by Brandon Fox
Richmond beer lovers may have heard of them, but few locals know about the now-abandoned beer caves at Rocketts Landing. And if you don’t know what you’re looking for, you may miss them entirely.
They look like so many other architectural ruins scattered about a city with a long history. But the arching entrances are some of the few signposts that remain of Richmond’s pre-Prohibition brewing industry.
The caves, blocked by chain-link fencing, officially are listed at 4920 Old Main St. and overlook the boat slip at Rocketts Landing. They were originally part of the James River Steam Brewery, built in 1868 by D.G. Yuengling Jr., son of the founder of D.G. Yuengling and Son -- a brewery still very much in business in Pottsville, Pennsylvania. Richmond’s 19th-century brewery operated under steam power -- hence, its name.
The building was a towering 80 feet high and the caves constructed underneath were able to hold 6,000 barrels, according to Lee Graves in “Richmond Beer: a History of Brewing in the River City.” The tunnels were used for both fermentation and storage -- placement near the banks of the river was intentional to allow for easy transport to the railroad or water.
“Unfortunately, events did not favor long-term success,” Graves writes. Competition increased as refrigeration became more widespread. And the financial crisis of 1873 knocked the beer business back even more, leaving James River Steam Brewery as the only company producing beer in the area. Yuengling hung on until 1879 when he shut down.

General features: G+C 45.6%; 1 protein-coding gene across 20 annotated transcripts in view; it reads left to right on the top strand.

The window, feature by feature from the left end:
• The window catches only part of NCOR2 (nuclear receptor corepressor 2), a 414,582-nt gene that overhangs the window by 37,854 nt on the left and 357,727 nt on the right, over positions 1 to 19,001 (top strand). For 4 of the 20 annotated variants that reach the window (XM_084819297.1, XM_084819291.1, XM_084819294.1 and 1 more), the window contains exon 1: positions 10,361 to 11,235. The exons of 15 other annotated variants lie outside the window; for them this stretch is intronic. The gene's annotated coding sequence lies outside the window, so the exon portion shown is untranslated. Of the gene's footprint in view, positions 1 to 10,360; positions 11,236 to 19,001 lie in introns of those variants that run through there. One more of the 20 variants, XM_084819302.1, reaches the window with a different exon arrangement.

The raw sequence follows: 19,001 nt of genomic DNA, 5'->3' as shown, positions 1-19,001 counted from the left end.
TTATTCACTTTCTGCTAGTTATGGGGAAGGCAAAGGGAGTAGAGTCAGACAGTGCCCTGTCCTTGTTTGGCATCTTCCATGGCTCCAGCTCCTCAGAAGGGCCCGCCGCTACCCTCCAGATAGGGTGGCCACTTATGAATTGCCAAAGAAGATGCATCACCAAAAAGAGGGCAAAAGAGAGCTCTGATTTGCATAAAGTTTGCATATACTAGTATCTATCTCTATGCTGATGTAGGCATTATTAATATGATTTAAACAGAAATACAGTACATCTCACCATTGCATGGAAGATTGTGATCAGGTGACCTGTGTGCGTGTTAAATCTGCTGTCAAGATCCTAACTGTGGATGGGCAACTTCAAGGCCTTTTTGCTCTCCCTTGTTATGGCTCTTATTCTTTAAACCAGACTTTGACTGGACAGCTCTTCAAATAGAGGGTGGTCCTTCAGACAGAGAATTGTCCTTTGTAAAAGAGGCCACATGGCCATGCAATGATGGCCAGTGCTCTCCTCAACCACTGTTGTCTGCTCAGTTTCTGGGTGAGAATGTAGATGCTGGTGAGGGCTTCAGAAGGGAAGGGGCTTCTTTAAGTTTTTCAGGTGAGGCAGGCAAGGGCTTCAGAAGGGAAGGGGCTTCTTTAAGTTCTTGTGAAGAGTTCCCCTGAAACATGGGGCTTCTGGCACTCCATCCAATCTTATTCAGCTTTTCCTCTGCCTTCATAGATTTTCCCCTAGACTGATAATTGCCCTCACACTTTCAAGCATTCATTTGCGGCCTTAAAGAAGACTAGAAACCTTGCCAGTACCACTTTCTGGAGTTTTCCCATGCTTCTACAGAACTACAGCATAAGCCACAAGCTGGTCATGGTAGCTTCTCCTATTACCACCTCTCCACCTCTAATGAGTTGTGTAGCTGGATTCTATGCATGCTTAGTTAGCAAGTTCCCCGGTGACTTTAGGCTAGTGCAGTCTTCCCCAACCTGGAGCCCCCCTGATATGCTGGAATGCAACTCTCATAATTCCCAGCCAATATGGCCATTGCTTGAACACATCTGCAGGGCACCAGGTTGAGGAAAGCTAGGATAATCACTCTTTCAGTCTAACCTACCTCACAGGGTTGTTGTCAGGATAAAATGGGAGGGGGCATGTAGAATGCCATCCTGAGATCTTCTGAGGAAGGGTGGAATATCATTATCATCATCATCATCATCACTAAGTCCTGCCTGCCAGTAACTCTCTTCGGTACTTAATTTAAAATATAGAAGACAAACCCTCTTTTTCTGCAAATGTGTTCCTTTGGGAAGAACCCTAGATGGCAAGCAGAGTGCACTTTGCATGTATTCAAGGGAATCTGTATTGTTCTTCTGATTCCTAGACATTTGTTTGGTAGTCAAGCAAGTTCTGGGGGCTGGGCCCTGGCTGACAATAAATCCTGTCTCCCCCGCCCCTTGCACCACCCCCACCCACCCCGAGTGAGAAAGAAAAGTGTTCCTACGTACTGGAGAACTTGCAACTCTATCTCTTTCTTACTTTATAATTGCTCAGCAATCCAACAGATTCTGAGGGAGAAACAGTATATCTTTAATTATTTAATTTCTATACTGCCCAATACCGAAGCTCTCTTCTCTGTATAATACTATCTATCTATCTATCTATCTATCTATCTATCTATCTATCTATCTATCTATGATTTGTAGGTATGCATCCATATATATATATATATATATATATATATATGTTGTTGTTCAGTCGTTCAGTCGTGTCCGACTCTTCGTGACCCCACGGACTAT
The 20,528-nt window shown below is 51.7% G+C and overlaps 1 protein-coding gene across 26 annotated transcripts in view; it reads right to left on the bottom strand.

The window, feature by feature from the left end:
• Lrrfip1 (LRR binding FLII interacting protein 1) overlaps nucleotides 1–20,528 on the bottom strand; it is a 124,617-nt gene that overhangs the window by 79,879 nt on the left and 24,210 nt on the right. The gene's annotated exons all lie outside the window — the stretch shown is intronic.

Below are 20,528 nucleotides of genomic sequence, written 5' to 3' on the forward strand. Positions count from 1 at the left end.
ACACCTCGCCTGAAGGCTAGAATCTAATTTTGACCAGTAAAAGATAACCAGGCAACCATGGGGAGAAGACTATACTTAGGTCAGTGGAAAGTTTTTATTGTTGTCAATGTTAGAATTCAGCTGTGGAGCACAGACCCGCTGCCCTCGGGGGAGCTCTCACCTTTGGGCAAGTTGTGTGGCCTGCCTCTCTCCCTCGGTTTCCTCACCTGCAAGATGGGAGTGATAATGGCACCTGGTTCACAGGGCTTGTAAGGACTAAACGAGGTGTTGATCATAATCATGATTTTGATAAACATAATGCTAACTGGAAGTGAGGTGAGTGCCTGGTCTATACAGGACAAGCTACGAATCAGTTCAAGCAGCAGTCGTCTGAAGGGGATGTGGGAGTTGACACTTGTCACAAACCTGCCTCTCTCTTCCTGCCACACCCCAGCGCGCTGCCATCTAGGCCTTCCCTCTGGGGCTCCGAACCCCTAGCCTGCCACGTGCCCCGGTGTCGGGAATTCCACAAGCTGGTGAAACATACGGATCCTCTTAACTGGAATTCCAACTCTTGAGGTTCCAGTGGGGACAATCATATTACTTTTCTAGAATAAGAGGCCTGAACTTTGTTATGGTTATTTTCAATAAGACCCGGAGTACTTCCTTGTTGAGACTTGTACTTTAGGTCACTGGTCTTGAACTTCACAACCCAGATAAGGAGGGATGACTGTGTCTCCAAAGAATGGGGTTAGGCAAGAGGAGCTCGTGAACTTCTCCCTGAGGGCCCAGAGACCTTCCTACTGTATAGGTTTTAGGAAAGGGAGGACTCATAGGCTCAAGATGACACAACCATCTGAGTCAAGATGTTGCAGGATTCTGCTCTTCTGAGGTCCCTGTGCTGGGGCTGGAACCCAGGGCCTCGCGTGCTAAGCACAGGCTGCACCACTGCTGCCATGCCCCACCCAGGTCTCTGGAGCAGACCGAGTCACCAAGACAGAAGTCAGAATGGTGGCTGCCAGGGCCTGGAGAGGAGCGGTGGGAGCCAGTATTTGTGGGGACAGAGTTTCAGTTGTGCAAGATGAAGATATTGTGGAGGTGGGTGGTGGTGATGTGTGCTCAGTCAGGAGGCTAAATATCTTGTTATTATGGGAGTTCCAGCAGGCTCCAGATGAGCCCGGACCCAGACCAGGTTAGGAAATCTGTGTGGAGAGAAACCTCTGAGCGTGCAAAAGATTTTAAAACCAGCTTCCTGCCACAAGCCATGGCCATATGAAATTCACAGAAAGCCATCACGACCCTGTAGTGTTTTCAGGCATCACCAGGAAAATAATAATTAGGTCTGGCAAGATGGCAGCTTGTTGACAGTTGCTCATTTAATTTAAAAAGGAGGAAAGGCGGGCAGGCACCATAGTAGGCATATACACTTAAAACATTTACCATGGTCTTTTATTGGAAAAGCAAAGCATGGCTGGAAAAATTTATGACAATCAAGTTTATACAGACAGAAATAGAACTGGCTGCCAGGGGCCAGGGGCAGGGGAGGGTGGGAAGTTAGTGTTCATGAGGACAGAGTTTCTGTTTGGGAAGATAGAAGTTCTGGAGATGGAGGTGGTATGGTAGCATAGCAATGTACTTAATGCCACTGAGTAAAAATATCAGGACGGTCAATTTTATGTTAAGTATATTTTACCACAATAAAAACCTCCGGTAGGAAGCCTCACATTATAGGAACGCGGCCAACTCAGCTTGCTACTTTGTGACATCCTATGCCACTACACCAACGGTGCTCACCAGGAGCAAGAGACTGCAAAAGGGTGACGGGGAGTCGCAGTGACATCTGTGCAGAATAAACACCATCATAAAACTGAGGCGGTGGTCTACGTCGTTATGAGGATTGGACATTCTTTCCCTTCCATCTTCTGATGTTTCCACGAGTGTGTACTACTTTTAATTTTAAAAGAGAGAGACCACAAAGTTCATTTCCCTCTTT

“I went to Richmond, Virginia, and put $500,000 in a brewery, and came back without a dollar,” Graves quotes him as saying to a New York journalist.
Richmond Cedar Works took over the building and used the caves for storage. That structure succumbed to fire in 1891, but the sturdy stone cellars survived.
As the Richmond brewery scene heated up, there was talk of redeveloping the site as a new brewery, but nothing came of the deal.
The caves have become something of a tourist spot, although there hasn’t been much to see other than high walls and standing water. Just beyond the largest archway, about 10-15 feet of the roof near the entranceway has collapsed, stopping at a large, continuous root that connects four trees. The root appears to have insinuated itself within the structure and perhaps caused it to weaken.
On a sunny day, light streams through the cave in and you can get a sense of the how much the cellars once held. It’s still only a partial view -- three additional vaulted tunnels with storage bays branch deep into a hill.
The caves were placed on the National Park Service’s National Register of Historic Places in 2013. “As a property that has remained vacant since 1891, having only been used for storage after the brewery’s closing,” the application says, “the cellars remain largely untouched and stand as a unique remnant of mid-19th-century brewing methods near Richmond’s edge on the bank of the James River.”